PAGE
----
Phil Cleary's view on Australian politics, people, vfl and afl football, music, history and literature Phil Cleary's view on Australian politics, people, vfl and afl football, music, history and literature Phil Cleary's view on Australian politics, people, vfl and afl football, music, history and literature

Phil Cleary's view on Australian politics, people, vfl and afl football, music, history and literature
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Phil Cleary's view on Australian politics, people, vfl and afl football, music, history and literature Phil Cleary's view on Australian politics, people, vfl and afl football, music, history and literature
Phil Cleary's view on Australian politics, people, vfl and afl football, music, history and literature
Phil Cleary's view on Australian politics, people, vfl and afl football, music, history and literature Phil Cleary's view on Australian politics, people, vfl and afl football, music, history and literature Home : Politics Phil Cleary's view on Australian politics, people, vfl and afl football, music, history and literature

 

JULIE RAMAGE -BETRAYED BY BOURGEOIS JUSTICE

JAMES RAMAGE - SAVED BY PATRIARCHY

AS PUBLISHED IN THE MELBOURNE HERALD SUN

29 OCTOBER 2004

On 12 October I sat only metres from James Ramage and watched as his barrister Phil Dunn cross-examined the twin sister of the woman Ramage strangled and dumped in a shallow grave. It's the second time I've experienced the trial of a man who's argued he was provoked into killing the woman he loved. In 1989 I watched in disbelief as Judge George Hampel granted a defence of provocation to Peter Keogh, the violent man who stabbed my 25-year-old sister to death. The humiliation of seeing Keogh found guilty only of manslaughter and receiving less than 4 years gaol will live with me forever

Few people know much about the legal defence of provocation. It's not something lawyers share with the public. Provocation is granted to a killer when a judge believes it's not unreasonable to think an ordinary man in the circumstances might have lost control and acted violently. It's a barbaric law that allows men who kill the women they claim to love to escape a murder conviction.

No one knows what happened before Ramage grabbed his wife by the throat in the family home in Balwyn in July 2003, a month after they'd separated. She probably did say 'you just don't get, do you? I am not coming back.' The killer told police she also said 'sex with you would repulse me.' It was no secret to the family or James Ramage that his sexual demands did repulse her. But would she have repeated those words in the house that day to a man who scared her? And so what if she did? We've all said worse without expecting to be killed. On 26 August 1987 Peter Keogh told police it was the words, 'fuck off' or 'piss off'', that caused him to lose control and stab my sister multiple times when he trapped her in her car outside the kindergarten where she worked. The fact that dead women can't speak is a godsend for these killers.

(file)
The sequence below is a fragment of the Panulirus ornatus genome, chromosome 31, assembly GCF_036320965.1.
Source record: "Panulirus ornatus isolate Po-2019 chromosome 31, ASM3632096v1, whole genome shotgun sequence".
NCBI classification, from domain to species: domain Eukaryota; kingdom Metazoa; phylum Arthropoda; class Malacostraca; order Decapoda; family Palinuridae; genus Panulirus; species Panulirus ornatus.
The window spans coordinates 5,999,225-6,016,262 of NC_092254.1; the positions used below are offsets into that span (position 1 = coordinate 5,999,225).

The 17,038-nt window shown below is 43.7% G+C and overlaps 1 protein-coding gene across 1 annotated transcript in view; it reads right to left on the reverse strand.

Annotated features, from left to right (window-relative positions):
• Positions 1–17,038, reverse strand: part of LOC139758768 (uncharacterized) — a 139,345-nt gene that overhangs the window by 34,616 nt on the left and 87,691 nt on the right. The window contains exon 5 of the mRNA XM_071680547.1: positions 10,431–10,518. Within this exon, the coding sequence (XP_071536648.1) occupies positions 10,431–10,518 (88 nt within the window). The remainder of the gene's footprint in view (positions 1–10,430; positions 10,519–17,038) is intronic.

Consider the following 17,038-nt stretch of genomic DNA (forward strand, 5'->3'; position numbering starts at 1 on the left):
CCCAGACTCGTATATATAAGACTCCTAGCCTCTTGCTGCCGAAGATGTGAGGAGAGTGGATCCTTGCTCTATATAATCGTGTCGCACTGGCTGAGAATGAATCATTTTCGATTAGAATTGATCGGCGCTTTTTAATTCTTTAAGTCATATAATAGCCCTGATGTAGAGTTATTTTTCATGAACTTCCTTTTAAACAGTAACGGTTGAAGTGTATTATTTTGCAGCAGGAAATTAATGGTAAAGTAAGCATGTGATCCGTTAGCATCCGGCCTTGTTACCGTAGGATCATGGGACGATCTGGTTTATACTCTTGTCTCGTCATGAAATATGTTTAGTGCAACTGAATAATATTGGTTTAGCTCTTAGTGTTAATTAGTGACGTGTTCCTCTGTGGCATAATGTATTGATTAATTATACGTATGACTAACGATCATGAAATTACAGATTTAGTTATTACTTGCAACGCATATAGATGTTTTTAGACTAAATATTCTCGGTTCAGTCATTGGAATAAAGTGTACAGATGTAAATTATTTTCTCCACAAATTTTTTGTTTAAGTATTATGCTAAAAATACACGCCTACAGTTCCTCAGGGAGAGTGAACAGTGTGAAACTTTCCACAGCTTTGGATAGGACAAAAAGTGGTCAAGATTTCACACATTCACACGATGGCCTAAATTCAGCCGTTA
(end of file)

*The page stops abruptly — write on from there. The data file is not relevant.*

If you'd seen Phil Dunn argue the provocation defence you'd understand why Julie Ramage's sister, Jane, is incensed. Watching your dead sister blamed for her 'murder' is too much for any decent person to stomach. When I suggested to Dunn in the foyer that this kind of examination belonged in Afghanistan he correctly replied 'only doing my job.'

Sadly, 'doing my job' means assassinating the character of a 'murdered' woman. For Dunn it meant stepping into Julie Ramage's private life and asking how many times she had sex with her new boyfriend and whether she loved him and was treating the new relationship as potentially serious or long term. It even meant asking the jury to consider whether tampons in the dead woman's handbag indicated she might have been pre menstrual and therefore irrational when she spoke to her husband before he killed her. Hard to believe, isn't it?

Julie Ramage was a frightened woman who tried to hide her private life from the husband she no longer loved, so as to not hurt him or make him angry. Yet when did she hide her life the defence portrayed her as a liar and a schemer. Then when she told her husband privately she wasn't coming back, what happened? He killed her.

It's an obscenity to argue that men like Keogh and Ramage and the young man who shot dead his ex girlfriend on the Monash Freeway are the victims of a woman's provocation. It's not love but power and honour - for these are really ''honour killings'' - that drives the gun, the knife and the fists. If Julie Ramage's behaviour was of the kind that might have caused an ordinary man to lose control and strangle her, no woman is safe.

As long as we offer juries the chance to blame a woman for her murder, as this jury has effectively done in handing down a manslaughter verdict, we're a party to the violence. I'm sick of writing about men, who, protected by the law of provocation, turn dead women into provocateurs in the name of 'doing their job.' It's time we changed the law, affirmed a woman's right to leave a relationship and told these men the days of blaming women for the violence of men are over.

 

 

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